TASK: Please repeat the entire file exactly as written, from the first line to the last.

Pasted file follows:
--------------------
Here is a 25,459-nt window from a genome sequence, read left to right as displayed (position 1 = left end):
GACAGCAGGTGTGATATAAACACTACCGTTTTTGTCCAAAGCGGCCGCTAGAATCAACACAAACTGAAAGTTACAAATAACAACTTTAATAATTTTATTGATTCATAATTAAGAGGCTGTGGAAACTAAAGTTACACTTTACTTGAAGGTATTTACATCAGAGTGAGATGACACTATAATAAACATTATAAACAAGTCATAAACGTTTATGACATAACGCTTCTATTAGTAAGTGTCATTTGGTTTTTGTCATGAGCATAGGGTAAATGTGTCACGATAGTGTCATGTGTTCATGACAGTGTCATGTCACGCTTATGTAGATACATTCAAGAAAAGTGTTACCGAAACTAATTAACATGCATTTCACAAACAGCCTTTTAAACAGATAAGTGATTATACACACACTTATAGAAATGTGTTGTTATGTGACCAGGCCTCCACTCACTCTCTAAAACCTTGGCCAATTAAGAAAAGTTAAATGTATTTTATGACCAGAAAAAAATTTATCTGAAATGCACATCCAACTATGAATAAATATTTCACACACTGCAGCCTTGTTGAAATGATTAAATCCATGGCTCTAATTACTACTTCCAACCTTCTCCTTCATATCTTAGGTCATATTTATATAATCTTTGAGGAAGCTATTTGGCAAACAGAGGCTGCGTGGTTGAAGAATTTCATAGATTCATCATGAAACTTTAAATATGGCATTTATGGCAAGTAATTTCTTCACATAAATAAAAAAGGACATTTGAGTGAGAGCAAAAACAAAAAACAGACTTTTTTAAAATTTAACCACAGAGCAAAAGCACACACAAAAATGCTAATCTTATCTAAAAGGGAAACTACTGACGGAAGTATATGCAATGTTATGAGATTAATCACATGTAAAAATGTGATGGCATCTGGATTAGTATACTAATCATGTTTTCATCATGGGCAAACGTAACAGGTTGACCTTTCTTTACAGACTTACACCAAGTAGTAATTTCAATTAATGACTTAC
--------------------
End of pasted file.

Here is a 25,459-nt window from a genome sequence, read left to right as displayed (position 1 = left end):
GACAGCAGGTGTGATATAAACACTACCGTTTTTGTCCAAAGCGGCCGCTAGAATCAACACAAACTGAAAGTTACAAATAACAACTTTAATAATTTTATTGATTCATAATTAAGAGGCTGTGGAAACTAAAGTTACACTTTACTTGAAGGTATTTACATCAGAGTGAGATGACACTATAATAAACATTATAAACAAGTCATAAACGTTTATGACATAACGCTTCTATTAGTAAGTGTCATTTGGTTTTTGTCATGAGCATAGGGTAAATGTGTCACGATAGTGTCATGTGTTCATGACAGTGTCATGTCACGCTTATGTAGATACATTCAAGAAAAGTGTTACCGAAACTAATTAACATGCATTTCACAAACAGCCTTTTAAACAGATAAGTGATTATACACACACTTATAGAAATGTGTTGTTATGTGACCAGGCCTCCACTCACTCTCTAAAACCTTGGCCAATTAAGAAAAGTTAAATGTATTTTATGACCAGAAAAAAATTTATCTGAAATGCACATCCAACTATGAATAAATATTTCACACACTGCAGCCTTGTTGAAATGATTAAATCCATGGCTCTAATTACTACTTCCAACCTTCTCCTTCATATCTTAGGTCATATTTATATAATCTTTGAGGAAGCTATTTGGCAAACAGAGGCTGCGTGGTTGAAGAATTTCATAGATTCATCATGAAACTTTAAATATGGCATTTATGGCAAGTAATTTCTTCACATAAATAAAAAAGGACATTTGAGTGAGAGCAAAAACAAAAAACAGACTTTTTTAAAATTTAACCACAGAGCAAAAGCACACACAAAAATGCTAATCTTATCTAAAAGGGAAACTACTGACGGAAGTATATGCAATGTTATGAGATTAATCACATGTAAAAATGTGATGGCATCTGGATTAGTATACTAATCATGTTTTCATCATGGGCAAACGTAACAGGTTGACCTTTCTTTACAGACTTACACCAAGTAGTAATTTCAATTAATGACTTAC